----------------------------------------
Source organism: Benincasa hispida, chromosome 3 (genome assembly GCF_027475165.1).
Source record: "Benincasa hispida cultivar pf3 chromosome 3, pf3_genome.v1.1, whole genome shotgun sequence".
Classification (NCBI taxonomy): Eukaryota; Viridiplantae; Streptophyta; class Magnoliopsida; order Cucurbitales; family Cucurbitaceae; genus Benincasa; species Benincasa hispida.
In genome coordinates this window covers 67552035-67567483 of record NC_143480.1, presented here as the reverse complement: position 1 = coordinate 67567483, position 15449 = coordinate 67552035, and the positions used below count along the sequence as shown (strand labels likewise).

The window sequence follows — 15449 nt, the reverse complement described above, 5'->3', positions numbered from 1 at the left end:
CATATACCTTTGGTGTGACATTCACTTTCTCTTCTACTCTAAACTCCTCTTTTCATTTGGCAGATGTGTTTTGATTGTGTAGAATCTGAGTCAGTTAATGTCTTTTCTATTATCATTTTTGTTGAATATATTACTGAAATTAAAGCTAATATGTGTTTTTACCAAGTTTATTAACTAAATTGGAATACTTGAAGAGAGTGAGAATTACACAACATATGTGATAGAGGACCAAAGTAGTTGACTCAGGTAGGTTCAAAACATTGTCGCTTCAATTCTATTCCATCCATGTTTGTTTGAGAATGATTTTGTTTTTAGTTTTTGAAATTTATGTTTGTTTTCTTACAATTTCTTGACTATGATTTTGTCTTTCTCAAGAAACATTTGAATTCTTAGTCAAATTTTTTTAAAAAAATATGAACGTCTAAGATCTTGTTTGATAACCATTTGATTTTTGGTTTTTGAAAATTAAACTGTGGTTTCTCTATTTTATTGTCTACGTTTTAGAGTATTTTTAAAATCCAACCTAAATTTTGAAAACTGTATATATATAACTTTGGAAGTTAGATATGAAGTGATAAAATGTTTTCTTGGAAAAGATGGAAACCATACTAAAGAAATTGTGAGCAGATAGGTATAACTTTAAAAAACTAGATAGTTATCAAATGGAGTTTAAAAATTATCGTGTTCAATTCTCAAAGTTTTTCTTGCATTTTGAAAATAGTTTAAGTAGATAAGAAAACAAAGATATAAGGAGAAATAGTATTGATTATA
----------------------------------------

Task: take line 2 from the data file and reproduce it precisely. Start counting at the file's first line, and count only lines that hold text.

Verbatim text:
Source record: "Benincasa hispida cultivar pf3 chromosome 3, pf3_genome.v1.1, whole genome shotgun sequence".